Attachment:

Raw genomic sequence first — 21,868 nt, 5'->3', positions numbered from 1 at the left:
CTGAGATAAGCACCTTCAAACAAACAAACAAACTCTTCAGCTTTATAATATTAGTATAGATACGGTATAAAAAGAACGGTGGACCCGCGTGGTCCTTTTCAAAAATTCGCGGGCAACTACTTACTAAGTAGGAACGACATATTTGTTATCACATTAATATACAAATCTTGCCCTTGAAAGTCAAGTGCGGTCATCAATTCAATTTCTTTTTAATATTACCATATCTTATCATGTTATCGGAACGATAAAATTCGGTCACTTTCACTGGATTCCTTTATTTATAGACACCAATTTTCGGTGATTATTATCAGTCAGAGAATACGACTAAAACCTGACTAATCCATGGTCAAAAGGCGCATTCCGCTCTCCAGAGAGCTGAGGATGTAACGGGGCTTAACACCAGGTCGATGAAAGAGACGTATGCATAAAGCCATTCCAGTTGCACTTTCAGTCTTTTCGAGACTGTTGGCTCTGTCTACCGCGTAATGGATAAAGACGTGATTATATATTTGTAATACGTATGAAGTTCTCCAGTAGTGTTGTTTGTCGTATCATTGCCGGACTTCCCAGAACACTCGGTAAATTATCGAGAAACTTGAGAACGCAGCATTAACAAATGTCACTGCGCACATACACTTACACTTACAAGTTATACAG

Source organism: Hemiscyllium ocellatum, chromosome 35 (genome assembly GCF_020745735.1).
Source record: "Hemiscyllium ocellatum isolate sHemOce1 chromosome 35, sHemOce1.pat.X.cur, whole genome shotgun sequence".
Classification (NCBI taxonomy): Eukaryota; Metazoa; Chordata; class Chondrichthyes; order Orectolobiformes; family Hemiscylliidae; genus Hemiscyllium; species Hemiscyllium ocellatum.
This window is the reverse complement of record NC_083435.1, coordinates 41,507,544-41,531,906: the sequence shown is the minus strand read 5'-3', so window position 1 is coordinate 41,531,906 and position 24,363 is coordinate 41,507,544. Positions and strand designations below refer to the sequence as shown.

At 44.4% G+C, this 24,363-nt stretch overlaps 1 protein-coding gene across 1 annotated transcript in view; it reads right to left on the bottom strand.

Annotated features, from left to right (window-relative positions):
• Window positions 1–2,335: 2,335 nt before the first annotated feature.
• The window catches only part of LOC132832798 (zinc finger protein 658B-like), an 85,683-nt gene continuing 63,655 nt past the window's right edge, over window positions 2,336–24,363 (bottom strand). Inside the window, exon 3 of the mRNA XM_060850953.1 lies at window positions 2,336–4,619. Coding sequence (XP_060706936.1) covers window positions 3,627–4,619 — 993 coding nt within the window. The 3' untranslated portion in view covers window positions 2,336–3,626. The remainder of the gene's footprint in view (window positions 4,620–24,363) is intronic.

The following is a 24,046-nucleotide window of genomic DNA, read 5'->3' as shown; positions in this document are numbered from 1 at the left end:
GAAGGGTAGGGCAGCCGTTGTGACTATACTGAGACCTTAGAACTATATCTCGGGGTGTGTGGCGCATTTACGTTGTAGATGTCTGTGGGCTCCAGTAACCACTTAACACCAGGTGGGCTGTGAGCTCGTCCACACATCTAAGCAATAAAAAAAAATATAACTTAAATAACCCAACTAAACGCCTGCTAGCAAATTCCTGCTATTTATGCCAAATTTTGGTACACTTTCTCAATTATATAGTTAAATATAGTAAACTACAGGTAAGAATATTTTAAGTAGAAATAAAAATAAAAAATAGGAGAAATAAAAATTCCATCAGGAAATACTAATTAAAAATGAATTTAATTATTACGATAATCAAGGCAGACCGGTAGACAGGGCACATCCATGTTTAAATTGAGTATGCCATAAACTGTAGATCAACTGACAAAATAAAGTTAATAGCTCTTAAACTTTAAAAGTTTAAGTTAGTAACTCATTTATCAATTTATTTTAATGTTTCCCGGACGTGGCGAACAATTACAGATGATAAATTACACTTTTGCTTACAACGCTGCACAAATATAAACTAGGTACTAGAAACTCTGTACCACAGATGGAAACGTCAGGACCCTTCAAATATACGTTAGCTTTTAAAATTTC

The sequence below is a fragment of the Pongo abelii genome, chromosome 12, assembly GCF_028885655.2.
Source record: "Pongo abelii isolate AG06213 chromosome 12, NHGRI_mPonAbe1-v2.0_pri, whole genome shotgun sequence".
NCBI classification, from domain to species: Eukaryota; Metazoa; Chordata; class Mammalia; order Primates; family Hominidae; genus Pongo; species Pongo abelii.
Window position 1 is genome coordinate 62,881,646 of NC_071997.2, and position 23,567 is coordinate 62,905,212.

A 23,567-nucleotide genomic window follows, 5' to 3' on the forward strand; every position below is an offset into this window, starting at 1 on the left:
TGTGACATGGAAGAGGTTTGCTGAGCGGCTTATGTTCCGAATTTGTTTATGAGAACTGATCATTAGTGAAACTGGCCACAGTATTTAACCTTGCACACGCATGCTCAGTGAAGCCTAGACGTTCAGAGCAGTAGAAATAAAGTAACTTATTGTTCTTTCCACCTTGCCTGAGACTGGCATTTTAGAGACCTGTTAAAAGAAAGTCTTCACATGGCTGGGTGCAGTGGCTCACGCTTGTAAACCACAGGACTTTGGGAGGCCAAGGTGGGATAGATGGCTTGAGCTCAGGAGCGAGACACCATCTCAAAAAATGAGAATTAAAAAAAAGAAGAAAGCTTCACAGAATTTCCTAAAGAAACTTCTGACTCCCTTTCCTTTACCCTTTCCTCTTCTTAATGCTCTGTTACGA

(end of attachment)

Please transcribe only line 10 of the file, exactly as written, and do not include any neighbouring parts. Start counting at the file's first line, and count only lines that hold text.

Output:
• The window catches only part of LOC132832798 (zinc finger protein 658B-like), an 85,683-nt gene continuing 63,655 nt past the window's right edge, over window positions 2,336–24,363 (bottom strand). Inside the window, exon 3 of the mRNA XM_060850953.1 lies at window positions 2,336–4,619. Coding sequence (XP_060706936.1) covers window positions 3,627–4,619 — 993 coding nt within the window. The 3' untranslated portion in view covers window positions 2,336–3,626. The remainder of the gene's footprint in view (window positions 4,620–24,363) is intronic.